June 26, 2009: 1 Corinthians 2


  • (1-2) How often we think evangelism and ministry has to be eloquent and well-formed logic according to the world’s wisdom! And yet, Paul knew even two thousand years ago, that the gospel itself wasn’t “logical” as the world defined it. So he didn’t worry about fancy speeches or well-formulated arguments. He taught and lived the gospel. We would undoubtedly do well to stop worrying about our tracts and plans and training, etc., and start doing the same.
  • (3-5) Again, Paul didn’t worry about looking good or demonstrating his own strength or prowess. He highlighted God’s power in the cross and, on occasion, in a miracle or two.  But these miracles were never designed to overwhelm the gospel; rather, to prove it. Our faith must be based on what Jesus did on the cross, rather than some little miracle He did the other day. Because if it’s based on the latter, we’ll always be looking for some new miracle.
  • (6-7) Only after people are saved can they begin to grasp the real wisdom behind the gospel message. And so, for those who are already saved and growing in faith, a message of wisdom becomes appropriate. After all, our faith is not entirely senseless!
  • (8-10) Oh, how these words could be uttered in the great halls or our day! Our rulers and leaders – even those eager to claim spiritual authority and Christian heritage – have deemed themselves so smart, and yet by their own actions, they prove themselves utterly incapable of comprehending – or implementing – the gospel message.
  • (10-11) If we claim to have the Spirit – which is inherent in our claim of faith – then we must be being exposed to the inner thoughts and desires of God. After all, the Spirit is God. That Spirit naturally knows God and would reveal Him to us.
  • (12) From the moment that we are saved, we are to begin knowing God better. Ultimately, we should know Him better than the world around us because we are being indwelt by His spirit, not the world’s. This is not to say that we withdraw from and become utterly ignorant of the world. Rather, it means that we should have that “insider’s knowledge” of God, while our understanding of the world is ultimately only that of an outsider observing.
  • (13) It is normal and right for Christians to develop their own vocabulary laced with spiritual words to express spiritual truths. But that’s for use among Christians. That’s the point. Paul related to the world in the only way that they would understand the gospel: he told them the simple message and showed them the power in his own life.  Only after they took the bait and believed did they start in to the new vocabulary.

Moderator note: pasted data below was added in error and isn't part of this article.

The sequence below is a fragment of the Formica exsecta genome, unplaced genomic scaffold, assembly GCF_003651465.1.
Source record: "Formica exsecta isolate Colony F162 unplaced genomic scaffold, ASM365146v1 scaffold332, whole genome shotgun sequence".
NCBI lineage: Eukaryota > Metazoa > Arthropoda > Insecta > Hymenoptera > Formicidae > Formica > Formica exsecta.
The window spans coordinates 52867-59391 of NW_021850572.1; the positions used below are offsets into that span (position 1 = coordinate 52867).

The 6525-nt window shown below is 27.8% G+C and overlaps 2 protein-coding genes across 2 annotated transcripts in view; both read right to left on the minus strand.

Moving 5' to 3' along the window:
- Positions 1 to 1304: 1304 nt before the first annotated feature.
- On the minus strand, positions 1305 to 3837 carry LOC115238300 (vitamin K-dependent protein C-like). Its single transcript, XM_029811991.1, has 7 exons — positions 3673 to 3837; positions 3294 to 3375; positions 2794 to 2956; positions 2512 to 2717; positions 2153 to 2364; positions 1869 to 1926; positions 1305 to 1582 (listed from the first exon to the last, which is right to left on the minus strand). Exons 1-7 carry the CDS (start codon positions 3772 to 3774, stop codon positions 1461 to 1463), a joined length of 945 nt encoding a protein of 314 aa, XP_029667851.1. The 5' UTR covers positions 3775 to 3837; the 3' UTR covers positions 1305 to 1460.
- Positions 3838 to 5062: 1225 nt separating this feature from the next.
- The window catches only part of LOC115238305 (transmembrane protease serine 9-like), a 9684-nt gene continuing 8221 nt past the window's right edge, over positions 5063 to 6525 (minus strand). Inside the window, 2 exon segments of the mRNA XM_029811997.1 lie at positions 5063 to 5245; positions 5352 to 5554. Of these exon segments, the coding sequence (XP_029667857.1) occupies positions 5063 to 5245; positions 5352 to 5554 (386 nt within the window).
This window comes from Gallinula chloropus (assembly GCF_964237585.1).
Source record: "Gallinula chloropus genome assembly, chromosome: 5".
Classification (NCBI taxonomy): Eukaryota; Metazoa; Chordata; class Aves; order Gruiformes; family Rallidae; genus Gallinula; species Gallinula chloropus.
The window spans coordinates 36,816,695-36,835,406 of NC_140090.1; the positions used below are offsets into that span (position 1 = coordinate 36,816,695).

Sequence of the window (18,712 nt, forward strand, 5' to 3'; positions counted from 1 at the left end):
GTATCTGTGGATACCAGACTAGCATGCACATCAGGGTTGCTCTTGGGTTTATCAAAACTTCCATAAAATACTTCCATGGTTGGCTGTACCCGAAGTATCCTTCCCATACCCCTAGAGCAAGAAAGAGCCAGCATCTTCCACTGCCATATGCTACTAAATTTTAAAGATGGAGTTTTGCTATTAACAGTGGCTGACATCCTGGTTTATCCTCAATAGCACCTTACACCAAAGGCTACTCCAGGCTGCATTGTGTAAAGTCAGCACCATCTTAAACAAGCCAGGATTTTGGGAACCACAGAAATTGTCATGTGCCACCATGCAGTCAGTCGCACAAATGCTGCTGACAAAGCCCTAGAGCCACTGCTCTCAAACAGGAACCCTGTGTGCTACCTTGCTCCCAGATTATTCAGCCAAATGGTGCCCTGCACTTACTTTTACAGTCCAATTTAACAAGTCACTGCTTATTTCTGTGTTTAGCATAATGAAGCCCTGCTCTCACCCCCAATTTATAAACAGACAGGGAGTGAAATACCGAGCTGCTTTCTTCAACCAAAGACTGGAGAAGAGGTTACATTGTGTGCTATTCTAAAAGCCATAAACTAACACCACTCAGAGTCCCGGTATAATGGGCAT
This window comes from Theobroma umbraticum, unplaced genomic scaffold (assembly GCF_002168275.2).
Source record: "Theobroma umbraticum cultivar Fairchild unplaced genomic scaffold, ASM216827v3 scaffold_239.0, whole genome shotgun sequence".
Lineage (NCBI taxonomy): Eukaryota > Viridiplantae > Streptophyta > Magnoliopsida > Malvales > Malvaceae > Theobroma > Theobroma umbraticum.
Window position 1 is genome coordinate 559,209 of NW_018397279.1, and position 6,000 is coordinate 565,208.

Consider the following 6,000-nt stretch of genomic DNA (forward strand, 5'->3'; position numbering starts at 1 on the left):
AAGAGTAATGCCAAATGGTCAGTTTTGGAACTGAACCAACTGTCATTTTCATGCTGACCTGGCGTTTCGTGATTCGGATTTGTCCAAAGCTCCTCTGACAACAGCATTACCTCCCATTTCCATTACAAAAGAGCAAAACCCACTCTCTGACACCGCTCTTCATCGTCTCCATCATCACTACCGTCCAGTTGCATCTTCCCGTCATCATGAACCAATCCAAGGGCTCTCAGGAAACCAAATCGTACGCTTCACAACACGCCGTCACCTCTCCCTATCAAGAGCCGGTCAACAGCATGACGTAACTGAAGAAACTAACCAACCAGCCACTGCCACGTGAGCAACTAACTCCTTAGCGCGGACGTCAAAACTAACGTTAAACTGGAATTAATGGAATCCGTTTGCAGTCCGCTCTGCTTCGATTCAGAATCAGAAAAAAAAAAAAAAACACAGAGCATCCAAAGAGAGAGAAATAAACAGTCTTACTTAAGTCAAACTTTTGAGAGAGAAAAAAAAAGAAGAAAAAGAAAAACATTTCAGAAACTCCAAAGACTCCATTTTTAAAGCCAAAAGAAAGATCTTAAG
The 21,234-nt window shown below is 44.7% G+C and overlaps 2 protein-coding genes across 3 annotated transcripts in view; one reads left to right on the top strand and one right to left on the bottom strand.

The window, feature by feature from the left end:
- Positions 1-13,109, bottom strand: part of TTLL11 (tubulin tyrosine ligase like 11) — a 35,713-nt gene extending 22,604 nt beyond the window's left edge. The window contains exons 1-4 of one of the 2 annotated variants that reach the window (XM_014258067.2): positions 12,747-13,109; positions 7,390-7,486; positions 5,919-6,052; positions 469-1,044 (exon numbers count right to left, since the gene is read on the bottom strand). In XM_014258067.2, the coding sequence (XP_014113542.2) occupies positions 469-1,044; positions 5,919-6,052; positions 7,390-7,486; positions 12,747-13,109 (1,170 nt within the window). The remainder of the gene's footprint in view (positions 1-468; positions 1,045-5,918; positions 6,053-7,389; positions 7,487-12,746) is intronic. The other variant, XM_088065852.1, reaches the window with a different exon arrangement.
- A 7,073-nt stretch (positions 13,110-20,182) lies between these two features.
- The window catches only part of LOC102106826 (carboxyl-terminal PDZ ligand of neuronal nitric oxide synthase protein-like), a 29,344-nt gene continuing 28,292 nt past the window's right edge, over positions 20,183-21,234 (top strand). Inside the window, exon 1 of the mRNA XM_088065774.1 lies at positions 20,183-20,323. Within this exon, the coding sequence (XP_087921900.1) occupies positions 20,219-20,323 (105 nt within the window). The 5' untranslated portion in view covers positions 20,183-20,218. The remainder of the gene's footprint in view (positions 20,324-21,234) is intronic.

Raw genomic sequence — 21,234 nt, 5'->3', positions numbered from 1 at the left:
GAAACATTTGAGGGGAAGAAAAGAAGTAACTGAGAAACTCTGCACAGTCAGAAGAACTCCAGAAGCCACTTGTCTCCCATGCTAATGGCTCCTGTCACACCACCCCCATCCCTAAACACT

• (14-16) We cannot expect the world to understand the gospel or live by its precepts and principles. They just don’t get it. But the man (or woman) who believes is a new, spiritual creature in Jesus that can begin to understand and apply them, even to the point where they can start making decisions on their own about them because they know the mind of the Lord and can thus move and act in accordance with His will.


There are few people today who have not recognized the chasm which is forming between the church and the world. On an almost daily basis, the news speaks of Christians, evangelicals, fundamentalists, etc., as some alien species. And every week, our churches gather to describe hunker down and call the rest of the world the same. This chasm, though, is not just forming. Rather, it has been present since the very beginning of the church, even the beginning of time. There are, quite simply, fundamental differences between the people of God and everyone else, and those differences start with the fact that God’s people are given insight into God’s person, His character and plan, His reasoning and will. We know God, firsthand. The world, on the other hand, does not. So I really think there are a few things that we need to realize as a result.

  1. Believers mustn’t be surprised when the world embraces something sinful. Sure, it may look absolutely atrocious to us, but they don’t look at things the same way or with the same understanding.
  2. Believers mustn’t expect the world to be transformed by our “Christianese.” They won’t understand.
  3. Believers mustn’t rely on political or other earthly processes to Christianize our culture. This is not to excuse us from the public arena (i.e., we must still get involved), but it is to say that we should not expect them to be our primary – or even only – channels for world transformation. Politics and other worldly processes remain products of a sin-broken culture. We must work for personal, spiritual transformations.
  4. Believers mustn’t expect to be able to argue someone into heaven. How often do we think a simple tract or a better plan of salvation will mean more effective evangelism! So we go to evangelism training and read evangelism books and on and on. There is no way to connect the world’s logic to the gospel logic except through our actions. We must demonstrate that, as absurd as the gospel sounds to them, it is real; it has power in our lives; and they need to have the same.

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